We’re pleased to feature this reader’s response to one of our For Your Journal writing prompts.
Cecilia Wu shares these thoughts about her neighborhood:
Journal Entry: Compare your childhood neighborhood with that of your child’s. Do you live in the same community in which you were raised? The same area of the country? How are the activities and opportunities your child has different from those of your childhood? Can you say one is better than another?
It has been two years that we’ve made our home in an idyllic college town in the southeast. Having spent our lives in hectic, urban centers, my husband – a Japanese national – and I – a U.S. expat living in Japan for almost a decade – craved a calmer and more balanced way of life. We trusted, too, that a gentler, slower, and greener childhood could prove differently but equally valuable to our son as compared to the stimuli and sophistication of the larger cities.
We live in a neighborhood of children – mixed raced children, hyphenated Americans, children of expats. Perhaps by coincidence or demographics, the majority of the children on our street are the same age as our son. They go to the same public school. Three seasons a year out of four the children can be found playing outside until dark. The rare snowfall brings them out too, and Halloween is a joyous block party. Unassuming and modest, and focusing on the kids, last night’s game, or the latest headlines, the parents, all geographic transplants, find kinship in one another through the shared values and educational and professional backgrounds that have brought them to the same community. While watching the children outside and chatting, the adults flock to any child who falls, cries, or needs a drink of water. There is a shared understanding that the neighborhood kids are all our kids.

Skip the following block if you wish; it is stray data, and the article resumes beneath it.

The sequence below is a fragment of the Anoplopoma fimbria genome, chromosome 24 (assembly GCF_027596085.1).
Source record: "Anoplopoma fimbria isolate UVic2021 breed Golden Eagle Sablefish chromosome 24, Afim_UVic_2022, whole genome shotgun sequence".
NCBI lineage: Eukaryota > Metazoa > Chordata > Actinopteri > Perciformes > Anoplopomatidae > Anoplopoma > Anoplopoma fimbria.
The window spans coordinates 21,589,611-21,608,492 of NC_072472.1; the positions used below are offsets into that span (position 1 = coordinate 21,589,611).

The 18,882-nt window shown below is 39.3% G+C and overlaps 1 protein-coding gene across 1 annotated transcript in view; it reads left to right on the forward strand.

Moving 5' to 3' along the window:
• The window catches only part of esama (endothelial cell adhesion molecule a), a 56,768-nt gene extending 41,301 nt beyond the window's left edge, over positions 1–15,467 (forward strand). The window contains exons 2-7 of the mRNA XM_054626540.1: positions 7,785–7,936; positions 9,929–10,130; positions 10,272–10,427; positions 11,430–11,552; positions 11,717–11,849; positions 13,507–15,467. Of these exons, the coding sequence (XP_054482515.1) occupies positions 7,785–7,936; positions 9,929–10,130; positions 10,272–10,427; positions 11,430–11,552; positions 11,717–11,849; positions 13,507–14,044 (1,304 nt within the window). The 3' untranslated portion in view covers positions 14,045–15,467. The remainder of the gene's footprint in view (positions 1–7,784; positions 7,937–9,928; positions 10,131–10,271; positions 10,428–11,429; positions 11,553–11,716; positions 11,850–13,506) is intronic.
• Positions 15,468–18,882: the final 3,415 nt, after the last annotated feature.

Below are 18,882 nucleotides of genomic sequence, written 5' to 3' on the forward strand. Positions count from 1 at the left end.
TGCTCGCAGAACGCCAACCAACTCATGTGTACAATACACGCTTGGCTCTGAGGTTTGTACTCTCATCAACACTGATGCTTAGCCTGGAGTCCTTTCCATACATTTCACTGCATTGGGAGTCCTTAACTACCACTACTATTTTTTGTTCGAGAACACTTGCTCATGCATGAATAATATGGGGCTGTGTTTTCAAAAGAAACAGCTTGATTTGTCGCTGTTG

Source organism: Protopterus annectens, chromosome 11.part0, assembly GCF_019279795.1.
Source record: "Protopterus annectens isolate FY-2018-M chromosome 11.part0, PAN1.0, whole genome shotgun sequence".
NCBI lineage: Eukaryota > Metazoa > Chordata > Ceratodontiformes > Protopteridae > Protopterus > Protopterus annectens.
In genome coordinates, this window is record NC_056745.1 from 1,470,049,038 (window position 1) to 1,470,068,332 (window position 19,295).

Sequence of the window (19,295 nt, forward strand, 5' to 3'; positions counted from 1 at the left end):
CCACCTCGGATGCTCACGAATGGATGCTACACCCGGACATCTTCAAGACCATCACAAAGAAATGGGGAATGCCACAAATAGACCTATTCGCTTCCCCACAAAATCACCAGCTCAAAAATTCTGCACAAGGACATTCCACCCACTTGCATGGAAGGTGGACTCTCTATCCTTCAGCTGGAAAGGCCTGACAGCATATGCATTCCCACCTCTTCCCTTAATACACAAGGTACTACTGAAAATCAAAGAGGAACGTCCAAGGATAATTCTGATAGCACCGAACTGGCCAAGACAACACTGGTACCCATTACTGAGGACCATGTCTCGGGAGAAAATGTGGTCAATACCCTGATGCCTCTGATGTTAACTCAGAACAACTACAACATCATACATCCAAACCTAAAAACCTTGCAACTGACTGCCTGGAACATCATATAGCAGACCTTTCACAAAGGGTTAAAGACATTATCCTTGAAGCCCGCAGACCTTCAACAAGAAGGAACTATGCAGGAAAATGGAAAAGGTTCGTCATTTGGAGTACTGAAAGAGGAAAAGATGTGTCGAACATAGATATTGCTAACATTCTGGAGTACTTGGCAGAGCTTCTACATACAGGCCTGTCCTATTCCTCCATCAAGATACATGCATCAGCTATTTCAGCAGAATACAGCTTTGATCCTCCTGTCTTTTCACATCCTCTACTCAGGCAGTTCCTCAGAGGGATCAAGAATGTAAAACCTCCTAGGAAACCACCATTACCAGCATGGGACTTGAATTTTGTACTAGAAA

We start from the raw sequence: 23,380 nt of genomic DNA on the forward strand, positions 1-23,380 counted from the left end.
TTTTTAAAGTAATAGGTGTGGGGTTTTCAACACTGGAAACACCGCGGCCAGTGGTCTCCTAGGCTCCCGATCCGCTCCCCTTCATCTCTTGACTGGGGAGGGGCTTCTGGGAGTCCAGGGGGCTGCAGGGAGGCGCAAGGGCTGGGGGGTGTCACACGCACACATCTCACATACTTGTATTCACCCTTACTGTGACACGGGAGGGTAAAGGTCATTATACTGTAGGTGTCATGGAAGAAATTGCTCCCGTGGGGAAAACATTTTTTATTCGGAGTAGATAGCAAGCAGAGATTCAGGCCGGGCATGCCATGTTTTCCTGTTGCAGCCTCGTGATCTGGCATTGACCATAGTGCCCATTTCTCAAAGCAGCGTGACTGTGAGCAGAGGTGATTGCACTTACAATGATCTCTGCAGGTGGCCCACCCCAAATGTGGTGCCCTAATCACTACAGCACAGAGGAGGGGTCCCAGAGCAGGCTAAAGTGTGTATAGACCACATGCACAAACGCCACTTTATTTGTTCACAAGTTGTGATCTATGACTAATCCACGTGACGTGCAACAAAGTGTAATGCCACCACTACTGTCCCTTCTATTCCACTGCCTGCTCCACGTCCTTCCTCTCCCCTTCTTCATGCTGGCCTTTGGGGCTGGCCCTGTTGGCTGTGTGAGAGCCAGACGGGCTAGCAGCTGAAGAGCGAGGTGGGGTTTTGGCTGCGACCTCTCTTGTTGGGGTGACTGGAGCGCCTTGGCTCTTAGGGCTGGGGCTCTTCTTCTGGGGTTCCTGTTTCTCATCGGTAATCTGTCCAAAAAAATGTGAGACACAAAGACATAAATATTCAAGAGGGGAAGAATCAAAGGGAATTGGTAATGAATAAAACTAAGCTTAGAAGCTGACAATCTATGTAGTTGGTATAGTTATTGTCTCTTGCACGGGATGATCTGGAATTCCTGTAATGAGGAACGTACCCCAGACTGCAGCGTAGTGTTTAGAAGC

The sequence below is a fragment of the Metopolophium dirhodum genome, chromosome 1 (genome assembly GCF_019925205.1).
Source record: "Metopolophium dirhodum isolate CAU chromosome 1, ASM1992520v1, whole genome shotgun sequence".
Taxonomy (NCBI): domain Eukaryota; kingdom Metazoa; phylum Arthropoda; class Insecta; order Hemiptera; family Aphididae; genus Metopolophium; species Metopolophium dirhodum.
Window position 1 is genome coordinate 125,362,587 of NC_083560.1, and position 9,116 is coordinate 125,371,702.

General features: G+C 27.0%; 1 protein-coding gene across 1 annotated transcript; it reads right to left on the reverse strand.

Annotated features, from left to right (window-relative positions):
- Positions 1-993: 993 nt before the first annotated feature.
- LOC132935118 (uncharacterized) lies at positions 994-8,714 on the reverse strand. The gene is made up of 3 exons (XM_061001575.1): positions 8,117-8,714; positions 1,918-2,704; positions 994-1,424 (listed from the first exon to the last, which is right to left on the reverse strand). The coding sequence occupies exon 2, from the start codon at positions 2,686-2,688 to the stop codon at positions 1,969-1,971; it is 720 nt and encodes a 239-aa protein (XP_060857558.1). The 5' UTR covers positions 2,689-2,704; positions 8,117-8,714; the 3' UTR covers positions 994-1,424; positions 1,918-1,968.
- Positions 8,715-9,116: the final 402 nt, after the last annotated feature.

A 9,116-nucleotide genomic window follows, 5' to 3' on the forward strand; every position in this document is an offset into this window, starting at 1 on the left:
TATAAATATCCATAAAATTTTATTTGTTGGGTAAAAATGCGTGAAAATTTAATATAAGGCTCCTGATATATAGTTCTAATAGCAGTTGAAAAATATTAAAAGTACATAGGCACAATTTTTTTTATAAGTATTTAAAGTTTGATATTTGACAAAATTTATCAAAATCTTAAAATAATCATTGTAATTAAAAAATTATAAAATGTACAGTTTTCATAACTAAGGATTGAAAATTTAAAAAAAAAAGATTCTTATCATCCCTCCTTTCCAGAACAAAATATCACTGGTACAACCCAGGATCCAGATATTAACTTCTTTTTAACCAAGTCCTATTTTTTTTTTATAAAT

The neighborhood sounds ideal because that is the way I see it. It is what I would have wanted as a child if I had known that such places existed outside of the movies. I had grown up in a very different neighborhood, not because my parents didn’t want the same thing for me, but because, as new immigrants, they had no means of making it possible. I rarely went out to play because of the trash that was piled by our front door. I held my breath walking down the street because of the homeless mentally ill whom I used to be so frightened of. I retreated into my books and drawings at home because of the gunshots that went off from time to time, sometimes from the next street over, once from outside my bedroom window.
The neighborhood we live in now is the one I have dreamt of being able to give my child…a home worth waiting forty years and moving across an ocean for.
Cecilia can be reached at ceciwrites(at)gmail(dot)com.